The White Tiger is framed as a narrative letter written over seven nights to the Chinese Premier Wen Jiabao; it is a tale of servitude, economic prosperity, and murder. The novel employs a first-person narrator, Balram Halwai, whose unique, sarcastic voice carries the reader through his life in “new India.” Balram writes the letter in response to a statement he heard on the radio, “Mr. Jiabao is on a mission: he wants to know the truth about Bangalore.” Balram is an expert on the truth about the harsh realities and hidden cruelties of India.
At the beginning of his letter, Balram tells Jiabao that he respects China because the leaders of the country have never allowed a foreign entity to rule China’s people. Balram admits that he has been a “half-baked” servant for much of his life, a man with little education forced to make his way in any manner he can. Balram decides to put his ideas to work and become an entrepreneur, which is a growing opportunity for people in new India. But his past comes back to haunt him; Balram reveals that he is wanted for questioning in the murder of Mr. Ashok, his former employer, whom he did murder. When the authorities release Balram’s information, they are looking for Munna, the blackish son of Vickram Halwai, a rickshaw puller. Balram claims that his family named him Munna (Hindi for “boy”) because they had no time to care about the naming of a child. His teacher, Mr. Krishna, gives him the name Balram (the name of Krishna’s [a Hindi god’s] sidekick). With his new identity, Balram begins to see India with new eyes.
Having lived in the rural poverty of his home village, Laxmangarh, Balram sees the irony in the proclamations of the nation’s prime minister, who paints India as a picture of economic prosperity to the foreign media. Balram is haunted by the image of his mother’s funeral at the shore of the Ganga River—the black, muddy ooze threatened to suck her body into its depths. Balram thinks that in a place like this there can be no liberation. But in the midst of poverty, Balram recognizes the humility of his father, who wants his son to have a better life than he had. Vickram insists that Munna be taught to read and write despite the taunting of others in the village. One day, an inspector comes to Balram’s school and has the children read for him. The teacher insists that Balram read for the inspector, and upon successful completion of the reading, the inspector presents Balram with a series of questions. Among these is to identify “The Great Socialist” who claims that any child in India can one day grow up to be the nation’s prime minister. He then asks Balram to name the creature that is rarest in the jungle, and Balram answers, “the white tiger.” Thus Balram earns his nickname when the inspector tells him that he is “an intelligent, honest, vivacious fellow in this crowd of thugs and idiots.”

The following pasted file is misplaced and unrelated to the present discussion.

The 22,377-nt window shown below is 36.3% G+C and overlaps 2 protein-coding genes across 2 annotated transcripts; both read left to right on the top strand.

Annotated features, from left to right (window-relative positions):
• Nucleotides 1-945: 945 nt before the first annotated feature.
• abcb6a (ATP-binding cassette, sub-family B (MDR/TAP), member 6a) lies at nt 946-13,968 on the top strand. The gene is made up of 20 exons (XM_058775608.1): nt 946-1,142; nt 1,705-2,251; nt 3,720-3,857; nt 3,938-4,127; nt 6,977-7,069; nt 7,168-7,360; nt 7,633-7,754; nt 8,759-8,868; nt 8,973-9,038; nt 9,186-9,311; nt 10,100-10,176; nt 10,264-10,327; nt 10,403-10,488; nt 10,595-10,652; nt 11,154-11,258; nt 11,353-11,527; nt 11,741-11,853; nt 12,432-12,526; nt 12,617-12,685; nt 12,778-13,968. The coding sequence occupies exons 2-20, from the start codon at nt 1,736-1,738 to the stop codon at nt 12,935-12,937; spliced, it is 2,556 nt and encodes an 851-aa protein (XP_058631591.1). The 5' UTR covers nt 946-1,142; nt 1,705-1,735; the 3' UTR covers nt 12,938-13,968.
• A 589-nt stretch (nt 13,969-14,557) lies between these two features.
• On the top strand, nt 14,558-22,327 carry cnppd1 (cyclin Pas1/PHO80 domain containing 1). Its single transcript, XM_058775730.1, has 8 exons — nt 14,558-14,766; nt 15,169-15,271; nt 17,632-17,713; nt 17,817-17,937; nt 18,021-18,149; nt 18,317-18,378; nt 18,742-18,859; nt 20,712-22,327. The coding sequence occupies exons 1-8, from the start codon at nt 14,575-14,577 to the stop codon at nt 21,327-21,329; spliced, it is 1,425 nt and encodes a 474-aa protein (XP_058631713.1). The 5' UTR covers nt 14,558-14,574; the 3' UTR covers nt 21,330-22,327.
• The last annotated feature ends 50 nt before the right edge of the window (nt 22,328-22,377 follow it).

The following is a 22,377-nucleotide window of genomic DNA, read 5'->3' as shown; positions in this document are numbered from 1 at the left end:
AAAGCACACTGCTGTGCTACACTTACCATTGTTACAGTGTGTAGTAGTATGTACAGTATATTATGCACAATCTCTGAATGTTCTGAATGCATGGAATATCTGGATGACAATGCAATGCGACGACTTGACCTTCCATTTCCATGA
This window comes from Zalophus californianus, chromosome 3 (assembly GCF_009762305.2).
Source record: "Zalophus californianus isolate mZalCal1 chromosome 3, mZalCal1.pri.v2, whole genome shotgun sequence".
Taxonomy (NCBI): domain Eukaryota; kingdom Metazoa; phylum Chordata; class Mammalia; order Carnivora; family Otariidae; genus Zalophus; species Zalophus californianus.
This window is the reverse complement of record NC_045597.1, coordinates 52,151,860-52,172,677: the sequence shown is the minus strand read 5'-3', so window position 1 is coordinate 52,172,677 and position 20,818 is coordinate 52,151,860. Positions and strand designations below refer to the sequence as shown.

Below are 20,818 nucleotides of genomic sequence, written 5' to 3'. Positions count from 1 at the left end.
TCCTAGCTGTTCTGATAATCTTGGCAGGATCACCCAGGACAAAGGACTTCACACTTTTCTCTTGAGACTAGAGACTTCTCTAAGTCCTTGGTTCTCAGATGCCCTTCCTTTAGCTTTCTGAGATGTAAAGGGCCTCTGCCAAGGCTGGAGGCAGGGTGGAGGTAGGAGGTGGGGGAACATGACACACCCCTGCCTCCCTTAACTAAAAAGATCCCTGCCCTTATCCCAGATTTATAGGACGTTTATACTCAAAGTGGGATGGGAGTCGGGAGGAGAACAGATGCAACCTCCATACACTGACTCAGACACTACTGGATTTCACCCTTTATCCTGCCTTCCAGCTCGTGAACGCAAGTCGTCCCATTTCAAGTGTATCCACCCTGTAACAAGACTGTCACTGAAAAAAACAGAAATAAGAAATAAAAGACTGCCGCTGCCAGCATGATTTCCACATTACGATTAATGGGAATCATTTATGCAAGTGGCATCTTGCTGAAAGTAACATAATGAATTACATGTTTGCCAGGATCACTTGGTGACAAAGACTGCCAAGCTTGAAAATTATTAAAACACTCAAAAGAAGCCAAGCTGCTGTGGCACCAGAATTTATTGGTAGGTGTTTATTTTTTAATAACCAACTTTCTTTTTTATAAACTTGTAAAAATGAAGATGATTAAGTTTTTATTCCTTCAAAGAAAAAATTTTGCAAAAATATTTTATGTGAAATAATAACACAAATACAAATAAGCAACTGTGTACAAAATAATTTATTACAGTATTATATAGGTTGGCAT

Shortly after, Balram is forced to leave school and work to help support his family. He works in a tea shop, smashing coals and waiting tables. But things change when Balram moves to Dhanbad following his father’s death. He is given the opportunity to work for Thakur Ramdev (the Stork) as a driver for his son, Mr. Ashok. Balram is taken into the home of the Stork, a former landlord from a village near Balram’s home. The Stork and his son get into their car, a Honda City, and order Balram to take them for a drive. Once in the car, they question Balram about his caste, and Balram knows that his future depends on how he answers this question.
Balram then explains the nature of the caste system in modern India: his family, the Halwais, had been in the order of sweet makers until the British left India in 1947. Afterward, the government became filled with corruption and power only came to those who had the nerve to fight. As a result, Balram’s family was pushed into poverty and his father became a rickshaw puller.
Balram answers the Stork that he is of the bottom caste, and the Stork decides to employ him to round out the representation of his staff. While in the employment of Mr. Ashok and his wife, Pinky Madam, Balram keeps his eyes and ears open and learns the inner workings of this upper-class family. He is made to share a room with Ram Persad, the number one driver in the home, but Persad is ever suspicious of Balram and what his employment will mean for his own future. Persad is frequently seen playing badminton with Pinky Madam and never fails to flaunt his preferred status in front of Balram. Soon Balram learns that Pinky Madam is a bit of an oddity in the home—she and her husband, Mr. Ashok, met in New York and married against the wishes of their families. The couple have brought back to India a sense of liberalism that becomes apparent in their words and actions: Mr. Ashok insists that Ram Persad and Balram be given new beds and separate rooms once he visits their...
(The entire section is 1997 words.)
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